It was an inspiring read, so much so that I felt compelled to suggest to my recently qualified Occupational Therpist friend to consider knitting for OccTherapy.

    The hat is looking good - I bought one when I was in Prague to use up the last of my currency.

    I wish you fortitude for the steeking and the crowning to come.

    All the best,

  3. I recently learned a trick here in the states that, if you ask for a Spanish speaker when you call a call center, you'll more likely get a bilingual person Stateside. Don't suppose your electricity board offers any Scots Gaelic speaking options? :)

  4. oy good luck with the Elec Board.

    i live in an UNinsulated old fourplex house that was built at the turn of the 1900 century. there is just one layer of brick and old plaster and lathing between me and the great outdoors. and its a railroad flat - so no consolidating of heat around a central room.

    i have given up on heat in the winter - yes, i have not turned on my heat at all this winter - instead am wearing all wool mens sweaters i picked up at the church bazaar two years ago and layering with heavy wool cardigans and fingerless mittens and hats if necessary. funny i still havent knit any socks but have some very warm heavy wool i found on ebay

    thus i am armed and can manage thru most days but at night snuggled under a doubled all wool army blanket on the sofa will allow an hour or two of the electric heater.

    its amazing how one gets acclimated quickly - the rooms are on the average about 60 degrees - i also have heavy velvet curtains lined with insulated blackout material and insulated shades drawn ... as the each window (and there are SEVEN) has either a crack in the pane or the storm window - and they are all OLD OLD OLD with much drafts blowing thru. the landlord is most decidedly not interested in any fixup.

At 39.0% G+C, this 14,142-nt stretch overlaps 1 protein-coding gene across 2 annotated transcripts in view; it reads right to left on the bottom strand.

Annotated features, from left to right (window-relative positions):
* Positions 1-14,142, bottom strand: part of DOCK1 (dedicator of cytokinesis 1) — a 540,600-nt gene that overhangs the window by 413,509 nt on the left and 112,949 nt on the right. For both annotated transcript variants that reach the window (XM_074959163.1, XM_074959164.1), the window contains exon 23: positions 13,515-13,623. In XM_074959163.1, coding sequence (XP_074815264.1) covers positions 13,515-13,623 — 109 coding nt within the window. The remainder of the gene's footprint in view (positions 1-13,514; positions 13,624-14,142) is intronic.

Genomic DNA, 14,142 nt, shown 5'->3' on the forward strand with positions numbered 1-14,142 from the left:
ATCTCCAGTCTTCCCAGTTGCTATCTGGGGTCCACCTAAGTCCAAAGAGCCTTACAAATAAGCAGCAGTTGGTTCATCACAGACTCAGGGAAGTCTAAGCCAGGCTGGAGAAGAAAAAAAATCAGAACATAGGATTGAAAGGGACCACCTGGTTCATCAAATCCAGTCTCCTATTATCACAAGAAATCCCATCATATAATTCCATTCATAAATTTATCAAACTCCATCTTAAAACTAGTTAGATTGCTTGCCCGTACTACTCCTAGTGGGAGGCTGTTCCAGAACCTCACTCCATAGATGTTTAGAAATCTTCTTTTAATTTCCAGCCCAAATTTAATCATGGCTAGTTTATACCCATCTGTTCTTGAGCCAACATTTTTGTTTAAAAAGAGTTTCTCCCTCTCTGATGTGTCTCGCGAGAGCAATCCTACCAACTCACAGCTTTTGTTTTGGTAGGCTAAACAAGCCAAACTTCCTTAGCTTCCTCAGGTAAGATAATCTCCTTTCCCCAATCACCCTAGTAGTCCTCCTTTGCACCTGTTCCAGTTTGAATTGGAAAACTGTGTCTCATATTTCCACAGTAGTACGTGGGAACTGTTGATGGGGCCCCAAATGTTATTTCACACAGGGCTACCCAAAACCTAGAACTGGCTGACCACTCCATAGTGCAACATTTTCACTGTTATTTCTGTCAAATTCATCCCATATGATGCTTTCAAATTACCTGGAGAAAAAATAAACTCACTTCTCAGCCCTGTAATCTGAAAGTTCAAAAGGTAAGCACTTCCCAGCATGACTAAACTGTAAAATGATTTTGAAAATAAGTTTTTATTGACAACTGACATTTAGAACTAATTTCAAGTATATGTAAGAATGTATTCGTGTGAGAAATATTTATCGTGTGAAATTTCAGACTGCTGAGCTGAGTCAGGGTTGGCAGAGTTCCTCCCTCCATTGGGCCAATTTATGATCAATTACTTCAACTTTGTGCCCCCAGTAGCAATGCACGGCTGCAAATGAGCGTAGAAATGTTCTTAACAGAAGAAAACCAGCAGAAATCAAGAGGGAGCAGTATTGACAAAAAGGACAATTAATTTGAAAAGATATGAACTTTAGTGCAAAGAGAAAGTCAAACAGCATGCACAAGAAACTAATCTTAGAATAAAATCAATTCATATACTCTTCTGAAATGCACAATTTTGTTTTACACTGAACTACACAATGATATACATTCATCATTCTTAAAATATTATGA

each dec i spend a week sealing up the windows with insulating tape and caulking every pane and crack i can find.

    my gas bill (this is the heat source - baseboard heaters) is almost non existent.

    i refuse to pay to heat the outdoors.

    my elec bill fluctuates as it would due to the elec heaters - i use them as little as i can. and manage to keep it

    sigh i dream of an insulated house with new draftless thermal windows.


  5. Maureen in Fargo6:37 PM

    I was in DD's Japanese Knitting class at Yarnover that Gerri mentioned and she was wonderful. I got the feeling that she was passionate about every aspect of knitting, she was certainly enthusiastic about the Japanese patterns.

    We spent the morning learning how to decipher all the basic info for a pattern (gauge, stitch pattern, etc.) and the afternoon learning how to decipher the chart symbols. There are some pretty complicated maneuvers in their stitch patterns and it was great to have Donna show us how to perform some of them and how to figure out their instructions.

    If you are serious about knitting one of their patterns it is a must have class! I had a wonderful time too, Donna is funny and lots of fun!! I know I've mentioned that I took her class before, but I just wanted to reassure you that all will be fine and fun.